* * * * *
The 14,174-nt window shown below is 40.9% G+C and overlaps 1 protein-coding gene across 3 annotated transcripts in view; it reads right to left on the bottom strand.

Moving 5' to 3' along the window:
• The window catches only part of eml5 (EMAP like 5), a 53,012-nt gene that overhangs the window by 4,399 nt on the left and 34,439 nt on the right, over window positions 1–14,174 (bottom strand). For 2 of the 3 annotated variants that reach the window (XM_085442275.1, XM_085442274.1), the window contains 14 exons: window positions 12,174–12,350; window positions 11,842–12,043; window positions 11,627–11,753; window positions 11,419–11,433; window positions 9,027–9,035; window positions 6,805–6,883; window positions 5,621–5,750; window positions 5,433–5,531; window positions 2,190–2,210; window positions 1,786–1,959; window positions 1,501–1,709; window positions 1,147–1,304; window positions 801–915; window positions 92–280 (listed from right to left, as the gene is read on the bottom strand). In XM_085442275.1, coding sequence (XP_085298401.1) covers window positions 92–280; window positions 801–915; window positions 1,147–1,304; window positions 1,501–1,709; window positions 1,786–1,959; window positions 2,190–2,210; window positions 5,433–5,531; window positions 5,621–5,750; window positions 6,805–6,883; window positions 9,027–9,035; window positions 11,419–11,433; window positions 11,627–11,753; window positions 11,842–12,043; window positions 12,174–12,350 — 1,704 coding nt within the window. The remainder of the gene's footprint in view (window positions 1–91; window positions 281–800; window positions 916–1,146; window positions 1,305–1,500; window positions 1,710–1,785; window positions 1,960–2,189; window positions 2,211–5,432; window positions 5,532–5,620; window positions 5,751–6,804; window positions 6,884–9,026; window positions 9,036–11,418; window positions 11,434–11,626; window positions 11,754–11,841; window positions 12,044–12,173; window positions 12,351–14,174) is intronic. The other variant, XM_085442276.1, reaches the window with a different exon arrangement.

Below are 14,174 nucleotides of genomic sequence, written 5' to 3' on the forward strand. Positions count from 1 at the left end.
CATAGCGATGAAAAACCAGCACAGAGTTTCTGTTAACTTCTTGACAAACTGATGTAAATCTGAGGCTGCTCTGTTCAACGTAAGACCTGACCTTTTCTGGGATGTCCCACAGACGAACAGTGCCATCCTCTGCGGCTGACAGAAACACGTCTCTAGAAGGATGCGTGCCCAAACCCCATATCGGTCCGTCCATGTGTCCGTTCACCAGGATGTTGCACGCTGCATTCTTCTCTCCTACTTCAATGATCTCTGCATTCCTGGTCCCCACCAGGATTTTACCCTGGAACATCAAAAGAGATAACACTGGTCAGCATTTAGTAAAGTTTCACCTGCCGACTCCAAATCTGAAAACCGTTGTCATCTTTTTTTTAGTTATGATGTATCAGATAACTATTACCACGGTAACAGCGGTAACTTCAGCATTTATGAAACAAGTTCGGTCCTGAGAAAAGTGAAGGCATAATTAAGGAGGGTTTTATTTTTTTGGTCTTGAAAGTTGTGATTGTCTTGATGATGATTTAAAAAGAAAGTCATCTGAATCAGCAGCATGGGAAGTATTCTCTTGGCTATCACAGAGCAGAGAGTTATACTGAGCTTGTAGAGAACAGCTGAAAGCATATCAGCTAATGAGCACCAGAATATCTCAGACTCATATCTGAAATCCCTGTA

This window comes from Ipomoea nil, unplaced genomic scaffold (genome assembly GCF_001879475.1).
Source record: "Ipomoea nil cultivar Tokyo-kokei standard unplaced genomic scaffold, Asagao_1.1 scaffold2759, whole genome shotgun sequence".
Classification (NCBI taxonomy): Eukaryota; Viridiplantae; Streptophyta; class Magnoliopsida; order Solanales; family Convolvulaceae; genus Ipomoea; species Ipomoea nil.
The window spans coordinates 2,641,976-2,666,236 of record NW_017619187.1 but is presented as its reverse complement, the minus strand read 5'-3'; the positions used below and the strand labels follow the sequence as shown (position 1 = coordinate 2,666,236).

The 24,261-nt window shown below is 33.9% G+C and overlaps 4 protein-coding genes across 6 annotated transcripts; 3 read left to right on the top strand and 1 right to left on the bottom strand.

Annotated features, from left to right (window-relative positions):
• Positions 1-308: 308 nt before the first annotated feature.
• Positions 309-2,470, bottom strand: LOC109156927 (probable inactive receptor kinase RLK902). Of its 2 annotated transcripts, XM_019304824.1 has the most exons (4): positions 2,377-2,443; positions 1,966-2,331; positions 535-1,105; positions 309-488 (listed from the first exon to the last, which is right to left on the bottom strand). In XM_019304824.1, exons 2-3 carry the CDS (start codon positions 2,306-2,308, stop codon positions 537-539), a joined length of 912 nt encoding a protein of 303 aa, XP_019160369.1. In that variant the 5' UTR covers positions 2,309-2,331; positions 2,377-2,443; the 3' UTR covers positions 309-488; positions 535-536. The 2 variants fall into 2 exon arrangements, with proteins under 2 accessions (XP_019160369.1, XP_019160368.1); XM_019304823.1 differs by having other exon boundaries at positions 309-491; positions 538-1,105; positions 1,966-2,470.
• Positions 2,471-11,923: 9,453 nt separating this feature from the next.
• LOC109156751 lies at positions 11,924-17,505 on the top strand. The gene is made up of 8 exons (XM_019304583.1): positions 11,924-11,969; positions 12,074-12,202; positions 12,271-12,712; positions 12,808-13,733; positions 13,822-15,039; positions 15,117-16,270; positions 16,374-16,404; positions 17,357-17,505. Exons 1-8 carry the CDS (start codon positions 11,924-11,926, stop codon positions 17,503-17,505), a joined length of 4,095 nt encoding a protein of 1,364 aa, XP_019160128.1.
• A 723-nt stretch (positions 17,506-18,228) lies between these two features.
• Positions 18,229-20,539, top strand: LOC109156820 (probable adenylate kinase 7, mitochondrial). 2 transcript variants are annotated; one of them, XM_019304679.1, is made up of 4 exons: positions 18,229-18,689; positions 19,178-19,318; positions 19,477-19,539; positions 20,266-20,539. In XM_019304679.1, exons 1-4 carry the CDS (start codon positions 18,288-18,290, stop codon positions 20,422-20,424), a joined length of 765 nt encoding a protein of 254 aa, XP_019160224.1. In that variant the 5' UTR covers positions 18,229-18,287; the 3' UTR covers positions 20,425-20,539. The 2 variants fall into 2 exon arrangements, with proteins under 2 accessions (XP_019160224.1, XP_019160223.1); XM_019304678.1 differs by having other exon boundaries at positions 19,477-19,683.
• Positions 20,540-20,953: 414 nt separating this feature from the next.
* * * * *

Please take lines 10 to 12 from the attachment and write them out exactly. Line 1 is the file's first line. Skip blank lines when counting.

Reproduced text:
The 24,261-nt window shown below is 33.9% G+C and overlaps 4 protein-coding genes across 6 annotated transcripts; 3 read left to right on the top strand and 1 right to left on the bottom strand.

Annotated features, from left to right (window-relative positions):
• Positions 1-308: 308 nt before the first annotated feature.